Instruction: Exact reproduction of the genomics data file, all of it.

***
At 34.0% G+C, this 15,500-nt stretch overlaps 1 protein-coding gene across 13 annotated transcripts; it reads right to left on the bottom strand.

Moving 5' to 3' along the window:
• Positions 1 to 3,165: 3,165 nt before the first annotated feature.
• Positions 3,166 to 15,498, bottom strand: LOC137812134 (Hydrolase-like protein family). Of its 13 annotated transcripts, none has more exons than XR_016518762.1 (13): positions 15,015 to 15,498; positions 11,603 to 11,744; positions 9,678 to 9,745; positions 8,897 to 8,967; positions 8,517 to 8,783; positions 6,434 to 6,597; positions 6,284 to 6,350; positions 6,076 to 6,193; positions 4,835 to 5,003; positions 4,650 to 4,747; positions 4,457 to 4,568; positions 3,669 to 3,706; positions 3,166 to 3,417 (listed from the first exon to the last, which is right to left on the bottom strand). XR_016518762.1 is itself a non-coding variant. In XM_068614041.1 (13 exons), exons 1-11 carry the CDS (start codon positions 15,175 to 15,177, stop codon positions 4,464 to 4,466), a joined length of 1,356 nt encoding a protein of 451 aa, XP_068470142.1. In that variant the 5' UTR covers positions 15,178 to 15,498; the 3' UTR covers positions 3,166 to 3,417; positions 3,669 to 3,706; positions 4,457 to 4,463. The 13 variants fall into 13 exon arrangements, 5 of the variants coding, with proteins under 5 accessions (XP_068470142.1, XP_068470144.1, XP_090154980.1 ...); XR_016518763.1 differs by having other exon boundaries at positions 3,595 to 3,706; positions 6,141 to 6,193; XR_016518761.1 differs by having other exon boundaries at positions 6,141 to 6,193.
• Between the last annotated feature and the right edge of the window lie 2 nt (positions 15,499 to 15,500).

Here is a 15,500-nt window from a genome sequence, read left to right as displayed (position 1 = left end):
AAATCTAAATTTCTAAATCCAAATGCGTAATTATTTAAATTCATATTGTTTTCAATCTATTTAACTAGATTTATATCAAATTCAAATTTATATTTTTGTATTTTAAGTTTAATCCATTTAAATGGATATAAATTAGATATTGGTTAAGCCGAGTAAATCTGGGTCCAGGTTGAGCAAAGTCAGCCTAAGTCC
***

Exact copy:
At 34.0% G+C, this 15,500-nt stretch overlaps 1 protein-coding gene across 13 annotated transcripts; it reads right to left on the bottom strand.

Moving 5' to 3' along the window:
• Positions 1 to 3,165: 3,165 nt before the first annotated feature.
• Positions 3,166 to 15,498, bottom strand: LOC137812134 (Hydrolase-like protein family). Of its 13 annotated transcripts, none has more exons than XR_016518762.1 (13): positions 15,015 to 15,498; positions 11,603 to 11,744; positions 9,678 to 9,745; positions 8,897 to 8,967; positions 8,517 to 8,783; positions 6,434 to 6,597; positions 6,284 to 6,350; positions 6,076 to 6,193; positions 4,835 to 5,003; positions 4,650 to 4,747; positions 4,457 to 4,568; positions 3,669 to 3,706; positions 3,166 to 3,417 (listed from the first exon to the last, which is right to left on the bottom strand). XR_016518762.1 is itself a non-coding variant. In XM_068614041.1 (13 exons), exons 1-11 carry the CDS (start codon positions 15,175 to 15,177, stop codon positions 4,464 to 4,466), a joined length of 1,356 nt encoding a protein of 451 aa, XP_068470142.1. In that variant the 5' UTR covers positions 15,178 to 15,498; the 3' UTR covers positions 3,166 to 3,417; positions 3,669 to 3,706; positions 4,457 to 4,463. The 13 variants fall into 13 exon arrangements, 5 of the variants coding, with proteins under 5 accessions (XP_068470142.1, XP_068470144.1, XP_090154980.1 ...); XR_016518763.1 differs by having other exon boundaries at positions 3,595 to 3,706; positions 6,141 to 6,193; XR_016518761.1 differs by having other exon boundaries at positions 6,141 to 6,193.
• Between the last annotated feature and the right edge of the window lie 2 nt (positions 15,499 to 15,500).

Here is a 15,500-nt window from a genome sequence, read left to right as displayed (position 1 = left end):
AAATCTAAATTTCTAAATCCAAATGCGTAATTATTTAAATTCATATTGTTTTCAATCTATTTAACTAGATTTATATCAAATTCAAATTTATATTTTTGTATTTTAAGTTTAATCCATTTAAATGGATATAAATTAGATATTGGTTAAGCCGAGTAAATCTGGGTCCAGGTTGAGCAAAGTCAGCCTAAGTCC